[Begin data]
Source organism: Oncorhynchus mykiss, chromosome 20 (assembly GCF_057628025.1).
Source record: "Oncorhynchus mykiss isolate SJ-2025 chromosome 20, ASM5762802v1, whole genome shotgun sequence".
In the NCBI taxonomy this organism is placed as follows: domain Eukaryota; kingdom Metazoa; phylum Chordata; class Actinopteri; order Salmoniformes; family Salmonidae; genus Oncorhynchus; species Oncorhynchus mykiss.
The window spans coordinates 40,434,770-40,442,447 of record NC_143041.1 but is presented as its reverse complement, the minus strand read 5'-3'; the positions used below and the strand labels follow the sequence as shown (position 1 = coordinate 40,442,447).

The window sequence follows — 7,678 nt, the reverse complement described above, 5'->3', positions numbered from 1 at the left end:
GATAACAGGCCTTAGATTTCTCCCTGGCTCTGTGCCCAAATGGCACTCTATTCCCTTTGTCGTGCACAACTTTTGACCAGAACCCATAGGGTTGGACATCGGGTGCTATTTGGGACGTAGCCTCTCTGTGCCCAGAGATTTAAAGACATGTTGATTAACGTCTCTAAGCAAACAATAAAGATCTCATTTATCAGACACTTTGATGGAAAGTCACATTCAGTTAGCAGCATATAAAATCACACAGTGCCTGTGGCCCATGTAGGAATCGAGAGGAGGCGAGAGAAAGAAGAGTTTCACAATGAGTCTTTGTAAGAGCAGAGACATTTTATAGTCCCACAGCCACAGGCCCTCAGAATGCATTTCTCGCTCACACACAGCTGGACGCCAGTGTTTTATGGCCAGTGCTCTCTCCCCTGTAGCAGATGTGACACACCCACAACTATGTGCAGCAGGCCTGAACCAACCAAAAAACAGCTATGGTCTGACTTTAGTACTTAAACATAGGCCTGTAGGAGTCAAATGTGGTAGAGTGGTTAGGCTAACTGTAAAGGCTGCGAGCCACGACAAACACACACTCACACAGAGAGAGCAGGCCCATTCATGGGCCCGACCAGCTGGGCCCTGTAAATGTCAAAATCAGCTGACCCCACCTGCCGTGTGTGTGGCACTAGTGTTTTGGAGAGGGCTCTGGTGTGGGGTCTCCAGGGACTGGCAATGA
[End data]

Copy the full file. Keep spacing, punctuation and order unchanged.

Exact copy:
Source organism: Oncorhynchus mykiss, chromosome 20 (assembly GCF_057628025.1).
Source record: "Oncorhynchus mykiss isolate SJ-2025 chromosome 20, ASM5762802v1, whole genome shotgun sequence".
In the NCBI taxonomy this organism is placed as follows: domain Eukaryota; kingdom Metazoa; phylum Chordata; class Actinopteri; order Salmoniformes; family Salmonidae; genus Oncorhynchus; species Oncorhynchus mykiss.
The window spans coordinates 40,434,770-40,442,447 of record NC_143041.1 but is presented as its reverse complement, the minus strand read 5'-3'; the positions used below and the strand labels follow the sequence as shown (position 1 = coordinate 40,442,447).

The window sequence follows — 7,678 nt, the reverse complement described above, 5'->3', positions numbered from 1 at the left end:
GATAACAGGCCTTAGATTTCTCCCTGGCTCTGTGCCCAAATGGCACTCTATTCCCTTTGTCGTGCACAACTTTTGACCAGAACCCATAGGGTTGGACATCGGGTGCTATTTGGGACGTAGCCTCTCTGTGCCCAGAGATTTAAAGACATGTTGATTAACGTCTCTAAGCAAACAATAAAGATCTCATTTATCAGACACTTTGATGGAAAGTCACATTCAGTTAGCAGCATATAAAATCACACAGTGCCTGTGGCCCATGTAGGAATCGAGAGGAGGCGAGAGAAAGAAGAGTTTCACAATGAGTCTTTGTAAGAGCAGAGACATTTTATAGTCCCACAGCCACAGGCCCTCAGAATGCATTTCTCGCTCACACACAGCTGGACGCCAGTGTTTTATGGCCAGTGCTCTCTCCCCTGTAGCAGATGTGACACACCCACAACTATGTGCAGCAGGCCTGAACCAACCAAAAAACAGCTATGGTCTGACTTTAGTACTTAAACATAGGCCTGTAGGAGTCAAATGTGGTAGAGTGGTTAGGCTAACTGTAAAGGCTGCGAGCCACGACAAACACACACTCACACAGAGAGAGCAGGCCCATTCATGGGCCCGACCAGCTGGGCCCTGTAAATGTCAAAATCAGCTGACCCCACCTGCCGTGTGTGTGGCACTAGTGTTTTGGAGAGGGCTCTGGTGTGGGGTCTCCAGGGACTGGCAATGA